View our latest offers and deals on our offers page! See all offers

Especially on bicycles and boats it is easy to see what the Netherlands is doing about water management. You will pass dikes, weirs, locks and pumping stations. Tour leader Thomas Wuts explains what he finds so special about water management and which stories he likes to share with his guests.

Request E-Book Watermanagement

What do you find so fascinating about water management?

“It is in part what makes the Netherlands unique and shapes our character. Water management is so wrapped up in who we are and how we live. Fascinating! I actually only became aware of this when I looked at it through the eyes of our foreign guests. It is something that you quickly take for granted as a Dutchman. Suddenly I saw how beautiful mills and pumping stations are. The surprised reactions from tourists made me aware of the special nature of our water control system. ”

Why look at this from a bike and boat tour?

“You use two sorts of infrastructure that make the Netherlands unique; waterways and bicycle paths. When you cycle, you can’t escape seeing water management in action. A large proportion of Dutch people live below sea level. That seems so easy, but it involves a very complex system of dikes, weirs, locks and pumping stations. You can see all that on the bike. The ship also takes you through many locks. I still find that interesting, and it’s especially so for someone who has never seen it before. ”

How does a lock work?

“A lock is actually a kind of lift for a ship. It is a structure between two waterways with different water levels. Inside, the water rises or falls, with the ship moving with it. When the weather is good, everyone is on deck watching. At the end of the Amsterdam-Rhine Canal you enter the Lek River via a huge lock. That is close to Vianen. So many ships fit in that lock, it’s nice to see! When the gigantic lock gates open, you are suddenly on the river. ”

It’s quite an art for a skipper. Does he also explain what’s happening?

“The skippers are part of the whole thing. They really have a passion and are often very social. They like it when people visit the bridge, at least at times when sailing is not too complex. Then they tell you how it all works on the water and how, for example, communication is done with a VHF radio. It’s interesting to hear stories from a real authority and get an explanation for everything. ”

What story do you like to tell your guests?

“A nice anecdote is that of Hans Brinker, the main character in an American children’s book. His statue is in the village of Spaarndam. Hans came back from a skating competition and saw water coming through the dike. He immediately understood that Haarlem was in danger and put his finger in the hole. Americans know the book from their childhood, just like we know Pluk van de Petteflet by Annie M.G. Schmidt. The story touches them, which is nice to see. Although they don’t like to hear that it is fictional.”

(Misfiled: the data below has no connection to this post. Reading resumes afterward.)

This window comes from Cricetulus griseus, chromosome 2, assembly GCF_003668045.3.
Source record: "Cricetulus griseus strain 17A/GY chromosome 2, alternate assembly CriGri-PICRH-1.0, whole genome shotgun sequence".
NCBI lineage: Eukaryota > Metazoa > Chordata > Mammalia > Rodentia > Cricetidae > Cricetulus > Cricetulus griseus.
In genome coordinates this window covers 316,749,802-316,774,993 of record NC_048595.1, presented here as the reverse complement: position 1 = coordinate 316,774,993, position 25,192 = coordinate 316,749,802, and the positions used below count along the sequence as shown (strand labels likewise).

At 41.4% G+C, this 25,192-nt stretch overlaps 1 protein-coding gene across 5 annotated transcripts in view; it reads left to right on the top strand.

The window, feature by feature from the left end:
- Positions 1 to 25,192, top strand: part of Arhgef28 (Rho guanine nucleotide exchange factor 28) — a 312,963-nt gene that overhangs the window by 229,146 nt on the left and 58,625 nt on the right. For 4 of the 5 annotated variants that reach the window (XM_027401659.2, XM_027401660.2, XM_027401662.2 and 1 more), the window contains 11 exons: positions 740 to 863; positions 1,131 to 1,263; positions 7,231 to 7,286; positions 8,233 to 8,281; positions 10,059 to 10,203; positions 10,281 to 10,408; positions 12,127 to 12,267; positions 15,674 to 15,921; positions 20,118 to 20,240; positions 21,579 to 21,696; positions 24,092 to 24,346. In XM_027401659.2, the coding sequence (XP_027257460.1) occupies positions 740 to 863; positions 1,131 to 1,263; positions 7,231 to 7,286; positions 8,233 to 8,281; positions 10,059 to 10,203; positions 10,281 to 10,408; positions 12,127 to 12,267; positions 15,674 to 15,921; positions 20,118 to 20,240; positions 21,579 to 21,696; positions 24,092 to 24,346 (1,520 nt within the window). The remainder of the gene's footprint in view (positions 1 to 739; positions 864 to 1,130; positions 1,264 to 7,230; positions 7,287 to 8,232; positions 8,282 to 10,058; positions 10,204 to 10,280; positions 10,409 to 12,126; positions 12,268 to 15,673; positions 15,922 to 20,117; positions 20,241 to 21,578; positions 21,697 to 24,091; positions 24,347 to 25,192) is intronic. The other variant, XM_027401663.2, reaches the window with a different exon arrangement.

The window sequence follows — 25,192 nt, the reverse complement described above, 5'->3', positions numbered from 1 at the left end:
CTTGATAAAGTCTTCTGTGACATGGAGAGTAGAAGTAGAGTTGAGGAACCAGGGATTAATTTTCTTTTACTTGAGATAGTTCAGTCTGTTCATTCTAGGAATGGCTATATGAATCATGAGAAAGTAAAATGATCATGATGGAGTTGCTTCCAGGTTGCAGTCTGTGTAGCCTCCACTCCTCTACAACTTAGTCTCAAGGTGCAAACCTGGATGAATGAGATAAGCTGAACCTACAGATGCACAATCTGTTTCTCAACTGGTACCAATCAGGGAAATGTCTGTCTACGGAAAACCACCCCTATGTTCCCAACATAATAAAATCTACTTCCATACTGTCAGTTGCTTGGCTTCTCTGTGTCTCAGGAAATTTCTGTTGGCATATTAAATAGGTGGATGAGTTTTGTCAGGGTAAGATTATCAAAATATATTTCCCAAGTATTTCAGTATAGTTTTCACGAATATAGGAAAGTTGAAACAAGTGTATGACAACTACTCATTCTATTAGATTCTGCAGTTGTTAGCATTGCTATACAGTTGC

What do you think is a place that is beautiful on the bike?

“Kinderdijk. The great thing about cycling is that you will encounter windmills along the way, where you learn about the reservoirs and the different water levels. You cycle through the polders of the beautiful Alblasserwaard and I can explain a bit along the way about how water management works. As a climax you arrive at Kinderdijk! Mass tourism made everyone a bit crazy with the crowds at Kinderdijk, but now that there are fewer buses, it has become fun again. People take time for each other.”

Is the history also covered?

“Of course. We spend the night in Gouda on the cycling and boating holiday Southern Tour of Holland. The Sint Janskerk has wonderful stained glass windows. One of them beautifully shows the story of the Siege of Leiden. During the trip in Leiden I tell the story of William of Orange, who flooded the polders and thus relieved the city, forcing the Spaniards besiegers to flee. After that success, the Netherlands started to build water lines, a string of fortifications with areas that could be flooded. ”

But, as a Dutch guide, don’t you prefer to be abroad?

“It is a misconception that a holiday is only valuable if you at least go to France or the Mediterranean. This has become apparent now that many Dutch people are forced to stay in their own country due to corona. Last year I cycled with Dutch people through their own region, Broek in Waterland. Everyone thought it was very special. “How beautiful and varied,” I hear from the guests. The Netherlands really has a lot to offer, from historic city centers and museums to gastronomy.

I remember that, not far from Hoorn, we cycled past a polder pumping station that happened to be open to the public just that Sunday. Two volunteers passionately told us about the pumping station. That expresses a certain love: it was very charming. You discover such a place on your bike! During a cycling and boating holiday it’s not only fun, but you also have the comfort of the ship and good food. You are on the move all week. It’s not bad at all to eat a delicious three-course meal once you’re back on board, haha. ”

Bicycle boating holiday with Boat Bike Tours

Would you like to visit such a beautiful place on one of the water lines? Boat Bike Tours offers various trips where a special fort or beautiful fortified city can be visited along the way. Keep an eye out, when you’re cycling, because the forts are often hidden behind a lot of greenery. Be sure to ask our tour guide for advice! Such a building is not only interesting because of its history. It also often serves as a beautiful spot to take a break and relax!

Request an offer